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early morning.

July 7, 2014

“Early morning is a time of magic in Cannery Row. In the gray time after the light has come, and before the sun has risen, the Row seems to hang suspended out of time in a silvery light. The streetlights go out, and the weeds are a brilliant green. The corrugated iron of the canneries glows with the pearly lucence of platinum or old pewter. No automobiles are running then. The street is silent of progress and business. And the rush and drag of the waves can be heard as they splash in among the piles of the canneries. It is a time of great peace, a deserted time, a little era of rest.

Cats drip over the fences like syrup, over the ground to look for fish heads. Silent early morning dogs parade majestically picking and choosing judiciously where to pee. The seagulls  come flapping to sit on the cannery roofs to await the day of refuse. They sit on the roof peaks shoulder to shoulder. From the rocks near the Hopkins Marine Station comes the barking of sea lions like the baying of hounds.

The air is cool and fresh. In the back gardens the gophers push up the morning mounds of fresh damp earth an and they creep out and drag flowers into their holes. Very few people are about, just enough to make it seem more deserted than it is…

The cannery watchmen look out at blink at the morning light. It is the hour of the pearl – the interval between day and night when time stops and examines itself.

On such a morning and in such a light two soldiers and two girls strolled easily along the street. They came out of La Ida and they were very tired and very happy. The girls were hefty, big breasted and strong and their blonde hair was in slight disarray. They wore printed rayon party dresses, wrinkled now and clinging to their convexities.  And each girl wore a soldier’s cap, one far back on her head and the other with the visor down almost on her nose.

The soldier’s tunics were unbuttoned and their belts were threaded through their epaulets. The ties were pulled down a little so the shirt collars could be unbuttoned. And the soldiers wore the girls’ hats, one a tiny yellow straw boater with a bunch of daisies on the crown, the other a white knitted half-hat to which medallions of blue cellophane adhered.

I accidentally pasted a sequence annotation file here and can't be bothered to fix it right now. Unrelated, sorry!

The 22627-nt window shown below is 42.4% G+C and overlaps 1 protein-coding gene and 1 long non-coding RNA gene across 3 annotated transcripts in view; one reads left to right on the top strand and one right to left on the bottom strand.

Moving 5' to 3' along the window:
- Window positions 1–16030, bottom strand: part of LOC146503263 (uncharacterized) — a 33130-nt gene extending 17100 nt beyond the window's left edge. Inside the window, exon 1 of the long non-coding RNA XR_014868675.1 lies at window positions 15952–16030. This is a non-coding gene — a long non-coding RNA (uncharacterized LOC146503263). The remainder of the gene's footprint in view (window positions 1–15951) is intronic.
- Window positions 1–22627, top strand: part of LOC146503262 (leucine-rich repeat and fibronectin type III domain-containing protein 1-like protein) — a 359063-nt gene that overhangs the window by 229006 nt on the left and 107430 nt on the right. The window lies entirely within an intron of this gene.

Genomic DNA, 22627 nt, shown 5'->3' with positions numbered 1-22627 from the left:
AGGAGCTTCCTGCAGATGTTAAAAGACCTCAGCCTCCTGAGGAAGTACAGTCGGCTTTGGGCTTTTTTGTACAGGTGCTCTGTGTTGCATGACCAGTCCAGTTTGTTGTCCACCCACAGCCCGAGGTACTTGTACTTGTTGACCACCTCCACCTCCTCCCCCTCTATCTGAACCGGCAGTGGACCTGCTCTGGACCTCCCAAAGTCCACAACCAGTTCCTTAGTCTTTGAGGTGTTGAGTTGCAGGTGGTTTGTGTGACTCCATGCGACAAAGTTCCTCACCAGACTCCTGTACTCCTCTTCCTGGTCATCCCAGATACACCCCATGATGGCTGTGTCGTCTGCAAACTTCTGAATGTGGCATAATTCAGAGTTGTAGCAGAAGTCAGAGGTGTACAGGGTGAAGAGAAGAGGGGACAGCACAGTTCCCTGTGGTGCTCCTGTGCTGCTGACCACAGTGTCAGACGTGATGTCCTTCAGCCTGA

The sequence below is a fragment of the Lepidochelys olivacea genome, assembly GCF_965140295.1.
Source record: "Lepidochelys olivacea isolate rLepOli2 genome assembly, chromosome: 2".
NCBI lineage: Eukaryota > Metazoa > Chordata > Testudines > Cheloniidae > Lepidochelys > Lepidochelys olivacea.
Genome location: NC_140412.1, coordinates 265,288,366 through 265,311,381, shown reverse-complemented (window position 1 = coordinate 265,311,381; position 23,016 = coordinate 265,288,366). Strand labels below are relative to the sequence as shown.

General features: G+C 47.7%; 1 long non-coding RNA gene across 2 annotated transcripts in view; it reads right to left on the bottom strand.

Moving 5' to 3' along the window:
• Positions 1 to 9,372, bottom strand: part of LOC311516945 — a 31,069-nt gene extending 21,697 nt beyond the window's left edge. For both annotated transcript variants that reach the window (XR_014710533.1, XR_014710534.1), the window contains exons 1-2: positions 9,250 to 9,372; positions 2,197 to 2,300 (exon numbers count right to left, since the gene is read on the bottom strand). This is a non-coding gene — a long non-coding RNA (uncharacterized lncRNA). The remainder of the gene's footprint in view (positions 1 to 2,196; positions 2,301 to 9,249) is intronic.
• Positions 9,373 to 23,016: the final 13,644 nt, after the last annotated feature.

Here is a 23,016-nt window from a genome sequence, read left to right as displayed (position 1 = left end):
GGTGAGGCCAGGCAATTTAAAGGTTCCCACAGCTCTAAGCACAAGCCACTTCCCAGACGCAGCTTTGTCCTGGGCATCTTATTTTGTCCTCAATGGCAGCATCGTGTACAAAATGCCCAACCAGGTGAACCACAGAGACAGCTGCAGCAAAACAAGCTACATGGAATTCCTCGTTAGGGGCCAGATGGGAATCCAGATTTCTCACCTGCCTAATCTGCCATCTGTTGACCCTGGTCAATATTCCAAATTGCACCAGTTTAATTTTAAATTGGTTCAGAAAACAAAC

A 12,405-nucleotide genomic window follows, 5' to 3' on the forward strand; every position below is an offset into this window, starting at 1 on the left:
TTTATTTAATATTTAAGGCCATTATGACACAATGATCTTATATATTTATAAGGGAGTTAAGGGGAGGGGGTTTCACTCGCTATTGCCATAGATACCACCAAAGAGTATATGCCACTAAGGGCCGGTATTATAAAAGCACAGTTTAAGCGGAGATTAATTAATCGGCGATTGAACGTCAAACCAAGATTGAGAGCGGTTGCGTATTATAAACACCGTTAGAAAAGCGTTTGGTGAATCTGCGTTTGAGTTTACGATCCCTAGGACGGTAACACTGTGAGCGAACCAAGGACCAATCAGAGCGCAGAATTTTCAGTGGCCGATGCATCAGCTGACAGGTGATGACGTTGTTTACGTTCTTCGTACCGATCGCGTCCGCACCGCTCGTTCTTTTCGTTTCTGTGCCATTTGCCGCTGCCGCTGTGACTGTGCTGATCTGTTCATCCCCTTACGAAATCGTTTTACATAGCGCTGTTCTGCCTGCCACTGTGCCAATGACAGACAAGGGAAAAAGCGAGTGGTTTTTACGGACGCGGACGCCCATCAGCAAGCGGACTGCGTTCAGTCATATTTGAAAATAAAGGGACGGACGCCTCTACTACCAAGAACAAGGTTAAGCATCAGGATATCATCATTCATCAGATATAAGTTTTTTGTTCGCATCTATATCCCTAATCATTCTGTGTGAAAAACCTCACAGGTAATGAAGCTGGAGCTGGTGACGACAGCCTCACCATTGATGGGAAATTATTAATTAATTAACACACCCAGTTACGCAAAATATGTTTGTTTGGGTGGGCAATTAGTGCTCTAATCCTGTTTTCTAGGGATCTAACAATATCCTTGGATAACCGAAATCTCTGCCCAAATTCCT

They were walked holding hands, swinging rhythmically. The solider on the outside had a large brown paper bag filled with cold canned beer. They strolled softly in the pearly light. They had had a hell of a time and they felt good. They smiled delicately like weary children remembering a party. They looked at one another and smiled and they swung their hands…

Swinging their hands and scuffing their feet, they came to the end of Cannery row and turned up to the railroad track. The girls climbed up on the rails and walked along them and the soldiers put their arms around the plump waists to keep them from falling.

Then they went past the boat works and turned down into the park-like property of the Hopkins Marine station, a miniature beach between little reefs. The gentle morning waves licked up the beach and whispered softly. The fine smell of seaweed came from the exposed rocks.

As the four came to the beach a sliver of the sun broke over Tom Work’s land across the head of the bay and it gilded the water and made the rocks yellow. The girls sat formally down in the sand and straightened their skirts over their knees. One of the soldiers punched holes in four cans of beer and handed them around. And then the men lay down and put their heads in the girls’ laps and looked up into their faces. And they smiled at each other, a tired and peaceful and wonderful secret.”

from Cannery Row, by John Steinbeck.

2 Comments leave one →
  1. July 9, 2014 10:46 AM

    My favourite Steinbeck book – short but such delicious words leap from the pages. A lovely extract – how I wish I could write like that!

  2. tomschronicles permalink
    July 10, 2014 1:16 PM

    I’ve only read 5 Steinbeck books so far, but this one is my favorite too. It’s an incredible book. I read it because I’ve been to the Cannery Row area a few times, and have a metal art decoration of Cannery Row (the piece was made there) hanging on my wall. Figured I should read the book. Don’t we all wish we could write like Steinbeck! He is one of the best authors I’ve read. Thanks for your comment.

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